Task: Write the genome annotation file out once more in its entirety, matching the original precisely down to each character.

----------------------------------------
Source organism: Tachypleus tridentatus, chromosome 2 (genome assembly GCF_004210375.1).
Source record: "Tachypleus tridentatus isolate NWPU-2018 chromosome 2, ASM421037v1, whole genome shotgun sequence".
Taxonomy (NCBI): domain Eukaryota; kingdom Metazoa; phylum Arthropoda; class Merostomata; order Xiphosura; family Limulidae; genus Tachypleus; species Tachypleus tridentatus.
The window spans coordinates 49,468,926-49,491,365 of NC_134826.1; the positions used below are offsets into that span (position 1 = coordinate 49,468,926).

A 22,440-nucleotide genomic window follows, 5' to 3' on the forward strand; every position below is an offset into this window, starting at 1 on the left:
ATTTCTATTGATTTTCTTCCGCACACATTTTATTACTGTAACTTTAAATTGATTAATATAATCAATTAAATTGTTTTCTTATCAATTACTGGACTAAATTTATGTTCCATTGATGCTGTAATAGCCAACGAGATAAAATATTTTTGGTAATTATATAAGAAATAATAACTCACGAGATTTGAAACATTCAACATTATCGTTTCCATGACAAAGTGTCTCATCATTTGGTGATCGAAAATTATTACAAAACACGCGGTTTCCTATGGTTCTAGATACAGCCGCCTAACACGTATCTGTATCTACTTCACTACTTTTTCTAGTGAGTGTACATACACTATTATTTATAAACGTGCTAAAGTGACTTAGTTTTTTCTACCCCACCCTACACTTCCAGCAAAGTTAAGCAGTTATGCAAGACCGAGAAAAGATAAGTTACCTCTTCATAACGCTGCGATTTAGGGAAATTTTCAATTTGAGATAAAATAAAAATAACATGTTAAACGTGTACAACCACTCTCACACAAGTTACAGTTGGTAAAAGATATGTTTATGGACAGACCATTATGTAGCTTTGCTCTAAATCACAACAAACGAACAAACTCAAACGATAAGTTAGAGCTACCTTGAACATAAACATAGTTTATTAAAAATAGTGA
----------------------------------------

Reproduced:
Source organism: Tachypleus tridentatus, chromosome 2 (genome assembly GCF_004210375.1).
Source record: "Tachypleus tridentatus isolate NWPU-2018 chromosome 2, ASM421037v1, whole genome shotgun sequence".
Taxonomy (NCBI): domain Eukaryota; kingdom Metazoa; phylum Arthropoda; class Merostomata; order Xiphosura; family Limulidae; genus Tachypleus; species Tachypleus tridentatus.
The window spans coordinates 49,468,926-49,491,365 of NC_134826.1; the positions used below are offsets into that span (position 1 = coordinate 49,468,926).

A 22,440-nucleotide genomic window follows, 5' to 3' on the forward strand; every position below is an offset into this window, starting at 1 on the left:
ATTTCTATTGATTTTCTTCCGCACACATTTTATTACTGTAACTTTAAATTGATTAATATAATCAATTAAATTGTTTTCTTATCAATTACTGGACTAAATTTATGTTCCATTGATGCTGTAATAGCCAACGAGATAAAATATTTTTGGTAATTATATAAGAAATAATAACTCACGAGATTTGAAACATTCAACATTATCGTTTCCATGACAAAGTGTCTCATCATTTGGTGATCGAAAATTATTACAAAACACGCGGTTTCCTATGGTTCTAGATACAGCCGCCTAACACGTATCTGTATCTACTTCACTACTTTTTCTAGTGAGTGTACATACACTATTATTTATAAACGTGCTAAAGTGACTTAGTTTTTTCTACCCCACCCTACACTTCCAGCAAAGTTAAGCAGTTATGCAAGACCGAGAAAAGATAAGTTACCTCTTCATAACGCTGCGATTTAGGGAAATTTTCAATTTGAGATAAAATAAAAATAACATGTTAAACGTGTACAACCACTCTCACACAAGTTACAGTTGGTAAAAGATATGTTTATGGACAGACCATTATGTAGCTTTGCTCTAAATCACAACAAACGAACAAACTCAAACGATAAGTTAGAGCTACCTTGAACATAAACATAGTTTATTAAAAATAGTGA